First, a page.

In Old Testament (OT) times, after the time of the judges, God anointed the people He chose to lead Israel, that is, He set them apart. They were prophets, priests and kings. The term ‘Christ’ means ‘anointed,’ and it refers to the Father’s call on Jesus to embody all three offices – He too was set apart. As Prophet, He is the living Word and ultimate expression of God. As Priest, He has made the final sacrifice, by His blood. And as King, He is forever enthroned, having conquered sin and death.

Back in OT times God’s Spirit would come upon the individuals who served in these offices, and when He did He would effect amazing things. If you remember in John’s gospel (chapter 1), as John baptized Jesus, God’s Spirit descended on Him like a dove. As with the prophets, priests and kings that went before Him, Jesus too was anointed, but in this case all three of the ‘persons’ of the ‘godhead’ were present, Father, Son and Holy Spirit. God had shown up and it was a powerful moment.

The King was present, and the coming Kingdom was inaugurated. Jesus still reigns, serving in all three roles on our behalf. His anointing will never end, nor will His Kingdom.


30. Q. Do those believe in the only Saviour Jesus who seek their salvation and well-being from saints, in themselves, or anywhere else?
A. No. Though they boast of Him in words, they in fact deny the only Saviour Jesus. For one of two things must be true: either Jesus is not a complete Saviour, or those who by true faith accept this Saviour must find in Him all that is necessary for their salvation.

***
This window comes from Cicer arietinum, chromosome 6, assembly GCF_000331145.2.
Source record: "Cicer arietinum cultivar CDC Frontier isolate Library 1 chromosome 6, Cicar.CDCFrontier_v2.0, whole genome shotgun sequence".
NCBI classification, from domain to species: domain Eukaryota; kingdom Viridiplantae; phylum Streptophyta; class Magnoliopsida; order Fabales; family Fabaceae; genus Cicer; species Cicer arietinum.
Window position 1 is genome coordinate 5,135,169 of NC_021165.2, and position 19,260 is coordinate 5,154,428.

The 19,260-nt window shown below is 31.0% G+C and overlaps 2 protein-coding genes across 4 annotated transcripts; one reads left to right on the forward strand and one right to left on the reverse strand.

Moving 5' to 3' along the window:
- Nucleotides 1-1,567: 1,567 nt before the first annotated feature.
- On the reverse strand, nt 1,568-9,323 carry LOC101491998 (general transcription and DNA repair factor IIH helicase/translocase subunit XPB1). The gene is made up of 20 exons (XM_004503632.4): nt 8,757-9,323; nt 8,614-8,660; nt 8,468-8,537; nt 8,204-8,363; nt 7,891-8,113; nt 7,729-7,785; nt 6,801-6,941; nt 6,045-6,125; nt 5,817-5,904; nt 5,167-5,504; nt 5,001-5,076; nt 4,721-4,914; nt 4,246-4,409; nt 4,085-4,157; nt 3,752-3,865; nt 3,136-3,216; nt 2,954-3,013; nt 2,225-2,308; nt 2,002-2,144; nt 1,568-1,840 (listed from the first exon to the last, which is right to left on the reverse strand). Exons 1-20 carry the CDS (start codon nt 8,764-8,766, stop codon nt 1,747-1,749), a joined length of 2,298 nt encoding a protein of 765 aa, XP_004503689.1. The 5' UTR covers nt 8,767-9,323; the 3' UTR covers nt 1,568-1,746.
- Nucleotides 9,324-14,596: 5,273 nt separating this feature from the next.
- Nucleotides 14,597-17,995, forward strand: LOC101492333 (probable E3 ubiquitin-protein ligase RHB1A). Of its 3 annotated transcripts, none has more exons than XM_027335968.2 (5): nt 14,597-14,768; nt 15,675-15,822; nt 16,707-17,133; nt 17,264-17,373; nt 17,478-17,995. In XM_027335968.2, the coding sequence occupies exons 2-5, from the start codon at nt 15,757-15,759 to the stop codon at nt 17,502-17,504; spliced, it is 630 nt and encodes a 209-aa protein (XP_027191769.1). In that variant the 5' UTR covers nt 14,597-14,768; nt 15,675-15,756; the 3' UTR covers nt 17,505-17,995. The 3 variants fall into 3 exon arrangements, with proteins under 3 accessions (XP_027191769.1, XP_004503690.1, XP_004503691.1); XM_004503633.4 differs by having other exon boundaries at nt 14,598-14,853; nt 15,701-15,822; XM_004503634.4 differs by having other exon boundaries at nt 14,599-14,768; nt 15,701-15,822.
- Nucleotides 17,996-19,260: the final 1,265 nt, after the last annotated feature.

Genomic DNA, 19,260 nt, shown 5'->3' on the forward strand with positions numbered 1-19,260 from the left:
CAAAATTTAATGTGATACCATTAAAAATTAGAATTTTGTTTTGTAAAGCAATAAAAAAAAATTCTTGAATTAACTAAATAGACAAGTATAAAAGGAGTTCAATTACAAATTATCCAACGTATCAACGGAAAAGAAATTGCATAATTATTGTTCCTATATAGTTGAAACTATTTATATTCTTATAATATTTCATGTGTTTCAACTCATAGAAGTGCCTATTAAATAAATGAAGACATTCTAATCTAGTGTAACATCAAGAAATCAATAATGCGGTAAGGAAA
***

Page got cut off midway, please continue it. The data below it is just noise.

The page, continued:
This question takes us to C.S. Lewis’ argument that Jesus must be who He says He is, or else He is a liar or lunatic. There is no middle ground with Jesus. Whether in His teachings or claims about Himself and the Kingdom of Heaven, He commands that we accept Him completely as He presents Himself, and that we follow Him and no other, or we utterly reject Him – no middle ground.

But it also takes us to the depths of our own hearts and our natural tendency to worship temporary things and people. There is a huge moment in John’s vision in the book of Revelation, where he is given a glimpse of heaven and of Jesus in His glory. His immediate response is to fall on his knees in worship and awe. The problem is that he bows to his guide, who responds by saying, “‘Do not do it! I am a fellow servant with you and with your brothers who hold to the testimony of Jesus. Worship God!’” (19:10).

The gospel really simplifies life, faith and hope. It says that there is a God – He is both Creator and Deliverer – and amazingly, He has given Himself. Everything else pales, and to look to anyone other than Him is idolatrous and an assertion of unbelief, even rejection. And on a practical level it is an exercise in futility that will leave us disappointed and unsatisfied.


29. Q. Why is the Son of God called Jesus, that is, Saviour?
A. Because He saves us from all our sins, and because salvation is not to be sought or found in anyone else.